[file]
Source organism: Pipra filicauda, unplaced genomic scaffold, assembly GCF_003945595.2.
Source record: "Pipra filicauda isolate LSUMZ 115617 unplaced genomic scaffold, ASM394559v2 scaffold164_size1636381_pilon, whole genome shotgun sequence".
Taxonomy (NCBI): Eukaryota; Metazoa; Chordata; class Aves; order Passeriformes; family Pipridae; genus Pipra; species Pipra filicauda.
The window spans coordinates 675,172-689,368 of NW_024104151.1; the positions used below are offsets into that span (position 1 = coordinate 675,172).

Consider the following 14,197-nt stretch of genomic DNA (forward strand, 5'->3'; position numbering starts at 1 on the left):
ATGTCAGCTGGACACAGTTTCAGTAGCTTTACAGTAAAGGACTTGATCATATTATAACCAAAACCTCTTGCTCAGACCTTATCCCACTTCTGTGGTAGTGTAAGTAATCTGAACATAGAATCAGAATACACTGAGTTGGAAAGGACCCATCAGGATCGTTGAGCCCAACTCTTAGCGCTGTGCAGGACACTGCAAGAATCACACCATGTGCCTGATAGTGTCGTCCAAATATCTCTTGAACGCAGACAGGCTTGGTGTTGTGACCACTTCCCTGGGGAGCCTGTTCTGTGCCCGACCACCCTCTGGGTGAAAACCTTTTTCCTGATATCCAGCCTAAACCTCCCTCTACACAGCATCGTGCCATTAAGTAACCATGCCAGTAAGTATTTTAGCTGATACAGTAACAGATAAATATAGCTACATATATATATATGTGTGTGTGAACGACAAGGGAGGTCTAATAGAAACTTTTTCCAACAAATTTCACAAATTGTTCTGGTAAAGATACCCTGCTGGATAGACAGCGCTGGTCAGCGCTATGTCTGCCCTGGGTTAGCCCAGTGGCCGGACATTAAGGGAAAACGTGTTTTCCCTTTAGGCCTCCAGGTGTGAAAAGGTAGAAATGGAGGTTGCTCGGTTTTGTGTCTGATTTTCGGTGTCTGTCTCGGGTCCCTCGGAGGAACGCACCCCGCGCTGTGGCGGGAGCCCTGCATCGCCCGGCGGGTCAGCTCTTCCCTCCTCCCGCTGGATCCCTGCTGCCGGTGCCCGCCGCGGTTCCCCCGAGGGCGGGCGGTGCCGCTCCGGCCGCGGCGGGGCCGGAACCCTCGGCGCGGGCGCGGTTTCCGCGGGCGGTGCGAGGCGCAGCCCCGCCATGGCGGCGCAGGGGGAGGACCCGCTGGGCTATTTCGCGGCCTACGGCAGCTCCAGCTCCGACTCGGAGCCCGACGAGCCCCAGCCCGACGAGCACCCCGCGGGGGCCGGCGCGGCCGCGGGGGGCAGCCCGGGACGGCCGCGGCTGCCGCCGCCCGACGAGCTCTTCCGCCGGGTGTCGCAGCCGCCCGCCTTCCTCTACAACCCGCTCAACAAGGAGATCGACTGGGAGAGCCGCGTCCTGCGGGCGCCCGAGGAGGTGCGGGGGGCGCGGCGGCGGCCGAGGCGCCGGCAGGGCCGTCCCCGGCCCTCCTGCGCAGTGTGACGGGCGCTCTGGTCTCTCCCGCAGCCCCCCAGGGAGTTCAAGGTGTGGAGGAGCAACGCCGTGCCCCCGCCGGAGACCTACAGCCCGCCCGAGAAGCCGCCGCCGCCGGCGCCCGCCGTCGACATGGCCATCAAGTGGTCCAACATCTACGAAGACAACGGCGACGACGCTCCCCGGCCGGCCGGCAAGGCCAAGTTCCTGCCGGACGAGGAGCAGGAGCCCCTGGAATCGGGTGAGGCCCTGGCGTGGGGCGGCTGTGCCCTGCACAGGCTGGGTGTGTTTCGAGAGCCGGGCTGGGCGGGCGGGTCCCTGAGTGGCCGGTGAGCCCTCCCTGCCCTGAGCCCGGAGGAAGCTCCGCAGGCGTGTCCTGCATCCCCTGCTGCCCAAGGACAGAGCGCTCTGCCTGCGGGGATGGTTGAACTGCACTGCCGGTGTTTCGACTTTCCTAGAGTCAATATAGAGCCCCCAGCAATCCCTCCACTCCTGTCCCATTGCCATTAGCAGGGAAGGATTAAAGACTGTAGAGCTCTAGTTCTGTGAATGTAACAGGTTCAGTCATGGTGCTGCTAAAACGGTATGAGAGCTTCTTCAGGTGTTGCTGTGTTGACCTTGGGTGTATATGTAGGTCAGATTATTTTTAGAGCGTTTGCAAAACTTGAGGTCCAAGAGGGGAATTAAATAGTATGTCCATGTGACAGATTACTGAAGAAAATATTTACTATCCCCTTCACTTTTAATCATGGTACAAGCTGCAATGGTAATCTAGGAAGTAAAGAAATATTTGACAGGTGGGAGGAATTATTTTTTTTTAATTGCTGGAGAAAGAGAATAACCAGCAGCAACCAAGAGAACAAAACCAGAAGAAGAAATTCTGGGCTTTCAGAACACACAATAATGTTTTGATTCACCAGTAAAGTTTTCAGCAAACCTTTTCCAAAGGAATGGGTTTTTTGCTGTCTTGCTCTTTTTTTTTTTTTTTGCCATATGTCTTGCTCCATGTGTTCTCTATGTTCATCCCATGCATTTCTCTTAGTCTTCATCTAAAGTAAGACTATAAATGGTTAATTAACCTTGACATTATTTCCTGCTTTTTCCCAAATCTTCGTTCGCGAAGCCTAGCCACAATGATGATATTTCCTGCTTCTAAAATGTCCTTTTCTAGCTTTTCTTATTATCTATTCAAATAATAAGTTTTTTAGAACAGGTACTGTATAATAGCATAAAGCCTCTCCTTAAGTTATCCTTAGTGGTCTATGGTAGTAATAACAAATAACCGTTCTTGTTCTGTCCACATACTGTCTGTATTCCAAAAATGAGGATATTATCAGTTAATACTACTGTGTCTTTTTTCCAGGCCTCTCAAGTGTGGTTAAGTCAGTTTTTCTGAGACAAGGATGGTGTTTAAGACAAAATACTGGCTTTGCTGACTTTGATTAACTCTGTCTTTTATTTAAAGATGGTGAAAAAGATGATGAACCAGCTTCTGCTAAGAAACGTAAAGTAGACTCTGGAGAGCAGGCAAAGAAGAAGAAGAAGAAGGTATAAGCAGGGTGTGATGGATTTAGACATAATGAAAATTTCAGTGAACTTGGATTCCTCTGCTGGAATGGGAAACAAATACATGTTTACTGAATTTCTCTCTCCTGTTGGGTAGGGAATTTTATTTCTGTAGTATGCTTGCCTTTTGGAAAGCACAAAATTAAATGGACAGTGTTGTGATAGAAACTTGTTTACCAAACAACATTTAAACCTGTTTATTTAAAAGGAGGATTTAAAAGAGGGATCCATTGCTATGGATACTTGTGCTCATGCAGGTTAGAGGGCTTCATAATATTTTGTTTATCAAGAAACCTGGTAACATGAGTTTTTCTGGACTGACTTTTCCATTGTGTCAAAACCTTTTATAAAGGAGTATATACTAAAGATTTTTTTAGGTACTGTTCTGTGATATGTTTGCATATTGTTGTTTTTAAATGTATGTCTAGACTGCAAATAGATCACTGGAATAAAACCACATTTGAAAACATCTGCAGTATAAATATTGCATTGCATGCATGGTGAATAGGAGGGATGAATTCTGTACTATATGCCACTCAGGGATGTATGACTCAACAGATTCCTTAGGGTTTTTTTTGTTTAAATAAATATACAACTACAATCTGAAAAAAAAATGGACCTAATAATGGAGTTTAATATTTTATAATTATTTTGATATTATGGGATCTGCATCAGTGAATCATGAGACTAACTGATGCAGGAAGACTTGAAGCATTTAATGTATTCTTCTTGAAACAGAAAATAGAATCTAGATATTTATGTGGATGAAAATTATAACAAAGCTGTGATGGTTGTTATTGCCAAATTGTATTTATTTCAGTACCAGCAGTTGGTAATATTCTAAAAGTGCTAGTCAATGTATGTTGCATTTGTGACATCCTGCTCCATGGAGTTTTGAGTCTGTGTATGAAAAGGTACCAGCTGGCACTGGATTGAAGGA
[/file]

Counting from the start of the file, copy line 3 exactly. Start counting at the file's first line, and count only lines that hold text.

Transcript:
Taxonomy (NCBI): Eukaryota; Metazoa; Chordata; class Aves; order Passeriformes; family Pipridae; genus Pipra; species Pipra filicauda.